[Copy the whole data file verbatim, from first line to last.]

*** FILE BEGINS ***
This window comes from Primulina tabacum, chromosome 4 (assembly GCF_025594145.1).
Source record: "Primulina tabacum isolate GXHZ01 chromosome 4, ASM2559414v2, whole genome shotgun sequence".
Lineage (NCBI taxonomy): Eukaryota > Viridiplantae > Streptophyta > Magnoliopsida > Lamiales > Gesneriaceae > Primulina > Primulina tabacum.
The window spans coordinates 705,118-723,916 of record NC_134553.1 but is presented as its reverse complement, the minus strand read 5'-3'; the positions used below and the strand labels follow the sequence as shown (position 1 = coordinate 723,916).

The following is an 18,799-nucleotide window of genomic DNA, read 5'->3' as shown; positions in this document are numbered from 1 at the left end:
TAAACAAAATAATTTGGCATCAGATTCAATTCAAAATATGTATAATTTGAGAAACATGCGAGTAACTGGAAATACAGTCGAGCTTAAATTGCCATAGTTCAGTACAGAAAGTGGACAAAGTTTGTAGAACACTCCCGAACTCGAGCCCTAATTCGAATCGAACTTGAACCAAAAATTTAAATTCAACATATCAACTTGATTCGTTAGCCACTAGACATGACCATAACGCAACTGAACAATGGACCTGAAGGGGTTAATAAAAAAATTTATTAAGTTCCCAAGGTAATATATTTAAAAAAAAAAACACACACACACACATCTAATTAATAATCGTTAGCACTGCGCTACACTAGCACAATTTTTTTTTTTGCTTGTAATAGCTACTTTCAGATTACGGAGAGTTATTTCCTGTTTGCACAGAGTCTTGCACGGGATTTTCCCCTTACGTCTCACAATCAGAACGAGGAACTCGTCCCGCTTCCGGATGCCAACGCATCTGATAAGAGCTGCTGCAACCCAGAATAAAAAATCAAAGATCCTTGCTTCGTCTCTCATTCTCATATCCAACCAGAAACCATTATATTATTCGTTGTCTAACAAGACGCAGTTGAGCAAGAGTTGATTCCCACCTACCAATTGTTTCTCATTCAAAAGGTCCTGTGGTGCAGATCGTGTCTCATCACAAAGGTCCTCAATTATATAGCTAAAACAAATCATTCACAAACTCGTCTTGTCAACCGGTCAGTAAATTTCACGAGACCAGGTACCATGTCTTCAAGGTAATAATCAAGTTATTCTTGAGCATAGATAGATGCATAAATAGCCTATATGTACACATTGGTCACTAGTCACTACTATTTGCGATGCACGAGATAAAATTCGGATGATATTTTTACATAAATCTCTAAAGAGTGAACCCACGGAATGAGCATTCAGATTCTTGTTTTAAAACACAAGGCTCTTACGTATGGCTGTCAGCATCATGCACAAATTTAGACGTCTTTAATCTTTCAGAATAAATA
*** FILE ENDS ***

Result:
This window comes from Primulina tabacum, chromosome 4 (assembly GCF_025594145.1).
Source record: "Primulina tabacum isolate GXHZ01 chromosome 4, ASM2559414v2, whole genome shotgun sequence".
Lineage (NCBI taxonomy): Eukaryota > Viridiplantae > Streptophyta > Magnoliopsida > Lamiales > Gesneriaceae > Primulina > Primulina tabacum.
The window spans coordinates 705,118-723,916 of record NC_134553.1 but is presented as its reverse complement, the minus strand read 5'-3'; the positions used below and the strand labels follow the sequence as shown (position 1 = coordinate 723,916).

The following is an 18,799-nucleotide window of genomic DNA, read 5'->3' as shown; positions in this document are numbered from 1 at the left end:
TAAACAAAATAATTTGGCATCAGATTCAATTCAAAATATGTATAATTTGAGAAACATGCGAGTAACTGGAAATACAGTCGAGCTTAAATTGCCATAGTTCAGTACAGAAAGTGGACAAAGTTTGTAGAACACTCCCGAACTCGAGCCCTAATTCGAATCGAACTTGAACCAAAAATTTAAATTCAACATATCAACTTGATTCGTTAGCCACTAGACATGACCATAACGCAACTGAACAATGGACCTGAAGGGGTTAATAAAAAAATTTATTAAGTTCCCAAGGTAATATATTTAAAAAAAAAAACACACACACACACATCTAATTAATAATCGTTAGCACTGCGCTACACTAGCACAATTTTTTTTTTTGCTTGTAATAGCTACTTTCAGATTACGGAGAGTTATTTCCTGTTTGCACAGAGTCTTGCACGGGATTTTCCCCTTACGTCTCACAATCAGAACGAGGAACTCGTCCCGCTTCCGGATGCCAACGCATCTGATAAGAGCTGCTGCAACCCAGAATAAAAAATCAAAGATCCTTGCTTCGTCTCTCATTCTCATATCCAACCAGAAACCATTATATTATTCGTTGTCTAACAAGACGCAGTTGAGCAAGAGTTGATTCCCACCTACCAATTGTTTCTCATTCAAAAGGTCCTGTGGTGCAGATCGTGTCTCATCACAAAGGTCCTCAATTATATAGCTAAAACAAATCATTCACAAACTCGTCTTGTCAACCGGTCAGTAAATTTCACGAGACCAGGTACCATGTCTTCAAGGTAATAATCAAGTTATTCTTGAGCATAGATAGATGCATAAATAGCCTATATGTACACATTGGTCACTAGTCACTACTATTTGCGATGCACGAGATAAAATTCGGATGATATTTTTACATAAATCTCTAAAGAGTGAACCCACGGAATGAGCATTCAGATTCTTGTTTTAAAACACAAGGCTCTTACGTATGGCTGTCAGCATCATGCACAAATTTAGACGTCTTTAATCTTTCAGAATAAATA